Nov 06 2010

On Interpreting Poems and Dreams

Published by at 9:05 am under Poetry,Poetry Chaikhana Misc.

In response to Friday’s poem by Wendell Berry, a few people commented that they read it as a meditation on the path to a mature and peaceful sense of mortality, something not really touched on in my own notes about the poem. I think Wendell Berry would entirely approve of that way of understanding his poem. Throughout his series of Sabbath poems, there is both an exploration of Sabbath as spiritual rest, but also, yes, Sabbath as the rest at the end of a lived life… with the natural world often teaching us these great lessons not as easily learned amidst human concerns.

This is one more reminder that my commentary on any particular poem should not be taken as all-encompassing or the one “right” way to understand it. Poems, by the elastic nature of their language, have no single, fixed meaning or correct interpretation. Even the when the poet himself has a fixed meaning in mind when writing the poem, the moment that poem is shared it expands in meaning.

I like to read a poem the way I try to understand a dream: It is layered with meaning. Ask yourself a question and then look at the poem — it will suggest a meaning to you. Ask yourself a different question and reread the same poem — you will discover a different meaning. Return to the poem five years later and discover a new meaning again. Poems change with us.

It is my hope that the thoughts and observations and occasional tangents I include with each poem inspire you to connect more deeply with the poem or be touched by it in some unexpected way. But my commentary is only one possible entranceway into the world opened by each poem. Never hesitate to claim a different understanding of a poem, even one contrary to mine. It’s not so important what I say about a poem; it is in your own personal experience of the poem that is where the magic happens!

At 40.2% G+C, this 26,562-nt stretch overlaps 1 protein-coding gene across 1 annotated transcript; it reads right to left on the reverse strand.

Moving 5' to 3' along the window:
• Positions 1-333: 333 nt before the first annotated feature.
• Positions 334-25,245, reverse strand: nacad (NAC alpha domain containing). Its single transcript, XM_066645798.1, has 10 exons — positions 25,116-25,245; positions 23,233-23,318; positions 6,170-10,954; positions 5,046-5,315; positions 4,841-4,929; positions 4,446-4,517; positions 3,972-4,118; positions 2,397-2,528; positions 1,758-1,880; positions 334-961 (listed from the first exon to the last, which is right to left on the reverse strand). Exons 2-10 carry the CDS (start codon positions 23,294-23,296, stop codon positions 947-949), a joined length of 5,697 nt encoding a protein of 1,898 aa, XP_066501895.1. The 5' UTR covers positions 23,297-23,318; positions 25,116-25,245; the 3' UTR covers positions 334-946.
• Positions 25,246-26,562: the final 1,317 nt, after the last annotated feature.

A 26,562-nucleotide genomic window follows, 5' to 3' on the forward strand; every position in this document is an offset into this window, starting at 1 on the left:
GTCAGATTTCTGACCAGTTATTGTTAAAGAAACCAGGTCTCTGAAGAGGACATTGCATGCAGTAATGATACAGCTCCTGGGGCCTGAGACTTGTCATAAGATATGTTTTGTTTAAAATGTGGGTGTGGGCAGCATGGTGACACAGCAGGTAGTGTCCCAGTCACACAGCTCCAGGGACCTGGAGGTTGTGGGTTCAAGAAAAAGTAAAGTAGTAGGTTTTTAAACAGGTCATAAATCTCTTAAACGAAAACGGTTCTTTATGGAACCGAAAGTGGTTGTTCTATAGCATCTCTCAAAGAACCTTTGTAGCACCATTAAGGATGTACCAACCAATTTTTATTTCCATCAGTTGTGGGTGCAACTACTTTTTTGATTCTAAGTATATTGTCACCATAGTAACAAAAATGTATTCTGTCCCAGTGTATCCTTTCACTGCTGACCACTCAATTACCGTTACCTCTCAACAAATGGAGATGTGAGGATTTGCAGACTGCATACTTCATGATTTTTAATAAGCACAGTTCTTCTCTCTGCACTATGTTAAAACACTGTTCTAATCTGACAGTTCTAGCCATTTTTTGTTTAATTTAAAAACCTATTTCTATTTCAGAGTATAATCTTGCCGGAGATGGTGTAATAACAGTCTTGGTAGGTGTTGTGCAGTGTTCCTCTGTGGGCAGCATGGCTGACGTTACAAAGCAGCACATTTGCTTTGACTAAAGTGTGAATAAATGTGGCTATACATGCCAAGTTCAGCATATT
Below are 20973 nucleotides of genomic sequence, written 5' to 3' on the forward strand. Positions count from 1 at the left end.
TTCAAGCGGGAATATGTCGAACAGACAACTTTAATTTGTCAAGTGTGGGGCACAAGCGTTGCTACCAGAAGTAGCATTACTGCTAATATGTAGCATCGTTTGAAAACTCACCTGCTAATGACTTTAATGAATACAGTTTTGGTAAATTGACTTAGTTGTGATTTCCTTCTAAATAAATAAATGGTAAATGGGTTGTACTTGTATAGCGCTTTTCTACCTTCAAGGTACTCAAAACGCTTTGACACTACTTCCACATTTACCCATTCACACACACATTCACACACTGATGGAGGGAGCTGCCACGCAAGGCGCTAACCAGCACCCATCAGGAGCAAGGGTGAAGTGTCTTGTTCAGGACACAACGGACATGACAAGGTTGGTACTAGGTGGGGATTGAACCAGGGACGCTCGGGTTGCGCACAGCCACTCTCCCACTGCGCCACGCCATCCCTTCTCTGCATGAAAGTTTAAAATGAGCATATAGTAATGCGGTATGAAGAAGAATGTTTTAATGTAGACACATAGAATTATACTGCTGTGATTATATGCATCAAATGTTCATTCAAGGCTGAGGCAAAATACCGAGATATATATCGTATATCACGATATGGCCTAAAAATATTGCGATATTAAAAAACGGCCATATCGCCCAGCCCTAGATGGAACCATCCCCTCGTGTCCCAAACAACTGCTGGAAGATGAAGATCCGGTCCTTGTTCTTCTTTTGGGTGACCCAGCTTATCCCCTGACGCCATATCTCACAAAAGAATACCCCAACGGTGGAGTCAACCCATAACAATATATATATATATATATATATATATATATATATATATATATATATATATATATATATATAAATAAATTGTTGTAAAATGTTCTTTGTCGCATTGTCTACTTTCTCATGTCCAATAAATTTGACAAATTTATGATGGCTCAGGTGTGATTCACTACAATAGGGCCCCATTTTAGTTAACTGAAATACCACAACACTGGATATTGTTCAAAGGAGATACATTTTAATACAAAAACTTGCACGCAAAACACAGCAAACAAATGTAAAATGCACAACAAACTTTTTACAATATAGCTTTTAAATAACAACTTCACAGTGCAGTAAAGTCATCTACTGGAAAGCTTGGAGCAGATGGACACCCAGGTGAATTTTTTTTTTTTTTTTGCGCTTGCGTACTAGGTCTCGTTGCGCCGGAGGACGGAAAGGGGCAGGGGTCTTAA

3 responses so far

3 Responses to “On Interpreting Poems and Dreams”

  1. Aparrnaon 08 Nov 2010 at 2:58 am

    Wow, marvelous statement Ivan: “Poems change with us.”…. No wonder then that i’m still gallivanting around some of the earlier poems i had savoured first on poetry-chaikhana mails– Mary Oliver’s “Have You Ever Tried to Enter the Long Black Branches?”… Thomas Merton’s – In Silence and your own Adi Atman. The words on this website kind of grow on you, and you grow up with them…. Certainly we change with the poems as they do with us!!
    Thank you for living!!!

  2. isabel tippleon 10 Nov 2010 at 11:03 am

    ‘A mind that is stretched by a new experience can never go back to it’s old dimensions.’

    I think i might have saved the above quote from you Ivan – or may it is a well-known zen theme. Anyway, i immediately thought of it when i read your comment. Scientists tell us that the Universe is expanding. How true this is when our own worlds are enlarged through the reading of poetry and literature. How marvellous that we can still ‘travel’ without moving our legs even! How awe- inspiring is the thought that the universe itself is expanded with every human thought and appreciation!

  3. simonbaghon 29 Nov 2010 at 3:27 am

    by the time interval of birth and death to calculate
    any time a new meaning from a poem you interpret

    each poem is to present the poet’s view window
    via which poet looks into his dreamland meadow

    if the poet is wise enough to tell length of life field
    gist of his poem never change, it is by truth sealed

    if you still find changes in meaning of sacred poem
    that is you who is so young for such a great realm

    what there is but get prepared to deliver the soul,
    returning to main home just lovingly to do the role

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